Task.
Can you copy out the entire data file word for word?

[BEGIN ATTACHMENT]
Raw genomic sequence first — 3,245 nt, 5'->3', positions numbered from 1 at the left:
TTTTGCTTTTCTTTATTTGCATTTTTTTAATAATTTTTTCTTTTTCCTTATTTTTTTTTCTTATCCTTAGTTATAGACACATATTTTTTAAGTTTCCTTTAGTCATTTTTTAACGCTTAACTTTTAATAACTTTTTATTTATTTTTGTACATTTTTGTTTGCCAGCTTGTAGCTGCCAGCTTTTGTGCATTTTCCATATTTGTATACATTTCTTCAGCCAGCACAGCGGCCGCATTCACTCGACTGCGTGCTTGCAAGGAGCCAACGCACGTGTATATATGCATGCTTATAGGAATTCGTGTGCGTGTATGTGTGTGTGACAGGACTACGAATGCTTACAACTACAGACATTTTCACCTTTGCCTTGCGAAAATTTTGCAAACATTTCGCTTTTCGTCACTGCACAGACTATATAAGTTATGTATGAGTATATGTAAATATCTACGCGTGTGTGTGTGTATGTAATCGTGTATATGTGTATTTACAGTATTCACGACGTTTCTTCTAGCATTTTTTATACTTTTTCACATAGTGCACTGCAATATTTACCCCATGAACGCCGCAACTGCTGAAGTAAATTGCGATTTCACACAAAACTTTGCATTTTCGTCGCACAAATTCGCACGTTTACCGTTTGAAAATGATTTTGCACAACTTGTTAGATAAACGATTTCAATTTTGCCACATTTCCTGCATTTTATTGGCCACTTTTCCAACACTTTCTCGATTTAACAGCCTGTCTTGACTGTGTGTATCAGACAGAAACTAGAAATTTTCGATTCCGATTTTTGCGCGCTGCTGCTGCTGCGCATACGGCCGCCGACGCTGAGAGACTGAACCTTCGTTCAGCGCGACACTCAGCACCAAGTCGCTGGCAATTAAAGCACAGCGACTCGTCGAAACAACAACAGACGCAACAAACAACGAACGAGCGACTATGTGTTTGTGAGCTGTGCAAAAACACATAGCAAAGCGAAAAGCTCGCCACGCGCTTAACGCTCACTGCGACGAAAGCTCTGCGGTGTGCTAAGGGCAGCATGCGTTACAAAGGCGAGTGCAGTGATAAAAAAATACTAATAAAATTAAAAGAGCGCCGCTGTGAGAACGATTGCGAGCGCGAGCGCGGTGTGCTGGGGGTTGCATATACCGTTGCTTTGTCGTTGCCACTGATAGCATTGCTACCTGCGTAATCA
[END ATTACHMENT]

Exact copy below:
Raw genomic sequence first — 3,245 nt, 5'->3', positions numbered from 1 at the left:
TTTTGCTTTTCTTTATTTGCATTTTTTTAATAATTTTTTCTTTTTCCTTATTTTTTTTTCTTATCCTTAGTTATAGACACATATTTTTTAAGTTTCCTTTAGTCATTTTTTAACGCTTAACTTTTAATAACTTTTTATTTATTTTTGTACATTTTTGTTTGCCAGCTTGTAGCTGCCAGCTTTTGTGCATTTTCCATATTTGTATACATTTCTTCAGCCAGCACAGCGGCCGCATTCACTCGACTGCGTGCTTGCAAGGAGCCAACGCACGTGTATATATGCATGCTTATAGGAATTCGTGTGCGTGTATGTGTGTGTGACAGGACTACGAATGCTTACAACTACAGACATTTTCACCTTTGCCTTGCGAAAATTTTGCAAACATTTCGCTTTTCGTCACTGCACAGACTATATAAGTTATGTATGAGTATATGTAAATATCTACGCGTGTGTGTGTGTATGTAATCGTGTATATGTGTATTTACAGTATTCACGACGTTTCTTCTAGCATTTTTTATACTTTTTCACATAGTGCACTGCAATATTTACCCCATGAACGCCGCAACTGCTGAAGTAAATTGCGATTTCACACAAAACTTTGCATTTTCGTCGCACAAATTCGCACGTTTACCGTTTGAAAATGATTTTGCACAACTTGTTAGATAAACGATTTCAATTTTGCCACATTTCCTGCATTTTATTGGCCACTTTTCCAACACTTTCTCGATTTAACAGCCTGTCTTGACTGTGTGTATCAGACAGAAACTAGAAATTTTCGATTCCGATTTTTGCGCGCTGCTGCTGCTGCGCATACGGCCGCCGACGCTGAGAGACTGAACCTTCGTTCAGCGCGACACTCAGCACCAAGTCGCTGGCAATTAAAGCACAGCGACTCGTCGAAACAACAACAGACGCAACAAACAACGAACGAGCGACTATGTGTTTGTGAGCTGTGCAAAAACACATAGCAAAGCGAAAAGCTCGCCACGCGCTTAACGCTCACTGCGACGAAAGCTCTGCGGTGTGCTAAGGGCAGCATGCGTTACAAAGGCGAGTGCAGTGATAAAAAAATACTAATAAAATTAAAAGAGCGCCGCTGTGAGAACGATTGCGAGCGCGAGCGCGGTGTGCTGGGGGTTGCATATACCGTTGCTTTGTCGTTGCCACTGATAGCATTGCTACCTGCGTAATCA